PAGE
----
Charles Firth: Yes! Chief medical officer.

Dom Knight: Well, look, he’s very good at throwing in the towel, and that’s what’s required for months at a time. But look, Djokovich of course is very sorry for his role in spreading Coronavirus to several top tennis players, and he concedes that this may have been poorly judged. This is what he released after this came out.

Speaker 7:

He said, “I can’t express enough how sorry I am for this, and every case of infection. Everything that the organizers and I did in the past month, we did with…”

Charles Firth: With what?

Andrew Hansen: With a huge belly full of vodka.

Charles Firth: It sounds like everything they did was with Coronavirus coming out of every pore in their body.

Dom Knight: Absolutely right. Here’s what he said.

Speaker 7:

… “We did with a pure heart, and sincere intentions.”

Andrew Hansen: Oh, that excuses everything, doesn’t it? He’s off the hook.

Charles Firth: Isn’t that Dyson Heyden’s defense at the moment? Good intention.

Dom Knight: Pure intentions. So was this an isolated moment of extreme dumbness from Novak Djokovich?

Andrew Hansen: Yes. I suppose it was probably.

Dom Knight: No, it wasn’t. Here’s what CNN said about that.

Speaker 7:

This isn’t the first time tennis’s men’s number one has faced criticism for his views on the virus.

Dom Knight: It certainly isn’t, along with, it’s a really good idea to hold a tennis tournament now. What other wacky beliefs has Novak, do you think, expressed on COVID-19?

Charles Firth: It’ll be that Swiss vitamins work. Something incredibly controversial. It’ll be that Pete Evans machine works, the glowing machine that was $15,000.

Dom Knight: The bio charger.

Charles Firth: Yeah. The bio charger, yes. Is he in on that?

Dom Knight: He’s actually got a lot in common with Pete Evans as we’ll go on to discover, but this is… No, it’s a separate piece of dumbness that Pete Evans also shares. Have a listen to Novak’s views on COVID-19.

Speaker 7:

In April, he said he was against the idea of being made to take a vaccine for COVID-19 in order to travel and compete in the future.

Dom Knight: He’s an anti-vaxxer, and full credit to Novak, he’s found a way of avoiding ever getting that vaccine.

Charles Firth: Yeah, true.

Dom Knight: But look, of course, Novak didn’t intend this, but the problem is he’s just not very good at making health decisions. Although, to his credit, there is one thing he said that I can entirely get behind.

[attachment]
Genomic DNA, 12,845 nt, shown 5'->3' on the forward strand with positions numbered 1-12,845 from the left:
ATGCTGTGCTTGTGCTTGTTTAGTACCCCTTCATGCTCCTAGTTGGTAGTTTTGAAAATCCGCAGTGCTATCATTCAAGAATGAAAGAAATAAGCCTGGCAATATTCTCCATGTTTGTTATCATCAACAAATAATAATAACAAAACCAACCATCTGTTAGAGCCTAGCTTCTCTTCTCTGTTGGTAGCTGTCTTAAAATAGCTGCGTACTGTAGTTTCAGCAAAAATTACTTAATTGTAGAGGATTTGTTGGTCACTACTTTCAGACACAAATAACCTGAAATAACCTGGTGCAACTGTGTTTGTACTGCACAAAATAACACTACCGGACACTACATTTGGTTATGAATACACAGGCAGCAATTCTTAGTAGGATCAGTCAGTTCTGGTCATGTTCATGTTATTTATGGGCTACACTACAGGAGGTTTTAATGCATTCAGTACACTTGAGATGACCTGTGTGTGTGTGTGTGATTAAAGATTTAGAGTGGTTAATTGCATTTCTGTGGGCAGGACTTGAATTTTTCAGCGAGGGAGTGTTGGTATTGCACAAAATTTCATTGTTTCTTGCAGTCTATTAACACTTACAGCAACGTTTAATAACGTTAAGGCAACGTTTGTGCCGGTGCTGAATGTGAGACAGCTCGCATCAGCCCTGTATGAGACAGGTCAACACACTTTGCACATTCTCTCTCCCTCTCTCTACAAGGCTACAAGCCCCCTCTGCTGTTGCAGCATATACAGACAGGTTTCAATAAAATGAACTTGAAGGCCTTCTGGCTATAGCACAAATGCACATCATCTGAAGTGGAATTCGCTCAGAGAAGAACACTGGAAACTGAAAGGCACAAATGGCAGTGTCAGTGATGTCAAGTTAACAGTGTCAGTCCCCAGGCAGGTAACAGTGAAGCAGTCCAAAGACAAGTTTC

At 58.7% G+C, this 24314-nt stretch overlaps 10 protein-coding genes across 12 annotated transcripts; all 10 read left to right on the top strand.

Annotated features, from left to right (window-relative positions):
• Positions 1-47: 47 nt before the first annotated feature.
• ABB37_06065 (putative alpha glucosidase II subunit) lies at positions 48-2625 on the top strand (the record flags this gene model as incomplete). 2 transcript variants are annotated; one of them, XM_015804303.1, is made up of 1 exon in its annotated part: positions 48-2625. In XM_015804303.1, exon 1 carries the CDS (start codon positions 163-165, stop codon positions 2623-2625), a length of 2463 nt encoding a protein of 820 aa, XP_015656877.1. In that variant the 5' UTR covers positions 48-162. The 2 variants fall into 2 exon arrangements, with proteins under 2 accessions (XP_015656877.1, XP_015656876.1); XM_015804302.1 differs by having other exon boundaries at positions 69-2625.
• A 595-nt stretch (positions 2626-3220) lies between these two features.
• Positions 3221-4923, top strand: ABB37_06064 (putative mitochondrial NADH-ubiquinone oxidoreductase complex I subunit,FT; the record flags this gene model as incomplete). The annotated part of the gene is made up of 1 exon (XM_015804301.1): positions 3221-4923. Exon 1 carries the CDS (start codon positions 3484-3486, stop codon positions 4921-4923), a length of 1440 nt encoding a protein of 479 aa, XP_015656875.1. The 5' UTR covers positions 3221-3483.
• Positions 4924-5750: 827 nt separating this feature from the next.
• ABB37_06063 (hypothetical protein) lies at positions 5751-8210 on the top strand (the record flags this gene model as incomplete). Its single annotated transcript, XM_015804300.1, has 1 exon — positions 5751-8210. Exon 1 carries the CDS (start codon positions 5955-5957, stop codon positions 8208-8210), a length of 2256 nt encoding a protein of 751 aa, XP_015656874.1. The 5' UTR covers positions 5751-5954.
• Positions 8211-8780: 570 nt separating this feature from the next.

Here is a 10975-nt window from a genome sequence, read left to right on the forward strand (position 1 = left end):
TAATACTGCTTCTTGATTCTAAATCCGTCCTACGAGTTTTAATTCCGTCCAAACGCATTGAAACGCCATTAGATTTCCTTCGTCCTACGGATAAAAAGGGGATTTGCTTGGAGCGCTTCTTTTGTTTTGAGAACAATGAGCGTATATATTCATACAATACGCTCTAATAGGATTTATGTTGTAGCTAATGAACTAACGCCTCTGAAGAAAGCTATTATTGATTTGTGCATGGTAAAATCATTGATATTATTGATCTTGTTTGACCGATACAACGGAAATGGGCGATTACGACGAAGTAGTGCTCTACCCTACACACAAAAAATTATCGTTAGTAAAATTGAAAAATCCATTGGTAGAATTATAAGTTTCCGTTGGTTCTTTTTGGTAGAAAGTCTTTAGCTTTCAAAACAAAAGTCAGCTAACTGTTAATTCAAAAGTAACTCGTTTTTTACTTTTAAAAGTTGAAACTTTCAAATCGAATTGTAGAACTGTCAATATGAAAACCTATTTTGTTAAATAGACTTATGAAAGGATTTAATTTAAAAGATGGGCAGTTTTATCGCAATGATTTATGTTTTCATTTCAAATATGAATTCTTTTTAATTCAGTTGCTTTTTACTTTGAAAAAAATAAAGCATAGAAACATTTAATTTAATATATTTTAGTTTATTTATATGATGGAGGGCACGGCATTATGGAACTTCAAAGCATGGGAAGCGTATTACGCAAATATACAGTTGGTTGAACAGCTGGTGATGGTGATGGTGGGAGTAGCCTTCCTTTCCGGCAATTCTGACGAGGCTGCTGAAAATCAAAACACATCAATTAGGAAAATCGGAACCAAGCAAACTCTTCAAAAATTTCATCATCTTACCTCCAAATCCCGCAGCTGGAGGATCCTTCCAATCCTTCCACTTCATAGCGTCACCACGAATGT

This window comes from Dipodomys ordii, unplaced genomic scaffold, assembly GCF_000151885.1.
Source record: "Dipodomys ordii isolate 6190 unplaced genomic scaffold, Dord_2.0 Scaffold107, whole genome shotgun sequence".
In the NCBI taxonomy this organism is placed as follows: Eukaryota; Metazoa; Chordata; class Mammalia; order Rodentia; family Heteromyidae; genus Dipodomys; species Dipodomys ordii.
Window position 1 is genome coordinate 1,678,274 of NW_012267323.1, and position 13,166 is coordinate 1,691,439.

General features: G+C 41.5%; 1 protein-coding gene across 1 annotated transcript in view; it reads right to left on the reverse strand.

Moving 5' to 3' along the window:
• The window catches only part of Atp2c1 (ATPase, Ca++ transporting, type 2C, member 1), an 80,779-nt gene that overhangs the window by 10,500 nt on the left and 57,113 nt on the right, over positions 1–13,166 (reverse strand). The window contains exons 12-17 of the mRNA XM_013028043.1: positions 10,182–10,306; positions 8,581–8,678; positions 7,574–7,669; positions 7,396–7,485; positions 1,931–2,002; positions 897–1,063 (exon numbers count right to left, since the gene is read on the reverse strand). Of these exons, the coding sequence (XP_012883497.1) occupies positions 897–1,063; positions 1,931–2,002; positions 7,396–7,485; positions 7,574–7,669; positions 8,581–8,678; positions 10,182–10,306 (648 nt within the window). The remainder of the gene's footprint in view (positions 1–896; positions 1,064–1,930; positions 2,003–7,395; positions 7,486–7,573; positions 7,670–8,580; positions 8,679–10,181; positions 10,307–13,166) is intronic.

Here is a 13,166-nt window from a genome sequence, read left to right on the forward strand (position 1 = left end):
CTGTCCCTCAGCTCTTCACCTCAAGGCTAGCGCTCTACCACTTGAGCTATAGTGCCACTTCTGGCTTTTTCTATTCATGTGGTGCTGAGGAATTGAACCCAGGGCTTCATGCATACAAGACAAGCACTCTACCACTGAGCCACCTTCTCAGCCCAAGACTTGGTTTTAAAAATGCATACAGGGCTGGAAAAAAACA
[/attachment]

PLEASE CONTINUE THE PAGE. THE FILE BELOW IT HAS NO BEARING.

Speaker 7:

He said in a statement, “I am no expert.”

Dom Knight: That’s absolutely true.

Dom Knight: And the other thing Novak believes, he thinks that his body can heal itself. So he actually put off surgery on his elbow for several years while he’s waiting for it to heal itself, and his former coach, Andre Agassi actually just severed their relationship, because he saw the MRI’s of Novak’s arm and thought, “No. This is just ridiculous.” Charles, you actually also smashed up your elbow recently coming off a bike. Did you let it heal itself for several years?

Charles Firth: Oh, absolutely. That’s why I can’t even lift a cup of tea anymore.

Andrew Hansen: Well, neither can Djokovich, but that’s because he’s got COVID.

Charles Firth: That’s true.

Dom Knight: But look, he eventually after two years, he gave in and had the surgery after many other people had won Grand Slams without him there. But I think one of my favorite beliefs of Novak’s, is that at Wimbledon, he always eats the grass. It’s played on grass, and he eats the grass. He says it tastes like sweat.

Andrew Hansen: What is he? A man or a horse? Extraordinary thing to do.

Charles Firth: And if it tasted like sweat, why would you eat it, more importantly?

Dom Knight: Well, as he says.

Speaker 7:

“I am no expert.”

Announcer: The Chaser Report. News you can’t trust.

Andrew Hansen: All right, Domi and Charles. I think it’s time for us now to look at the wonderful wisdom of celebrities in the delicious segment known as, Isolebrity! Isn’t this wonderful? Australia is doing quite well really with the… A lot of us going back to work and restaurants or whatever. The good thing about it is the celebrity video world is, of course… Other countries, they’re still locked down.

Charles Firth: Thank goodness. Thank goodness they’re still locked down.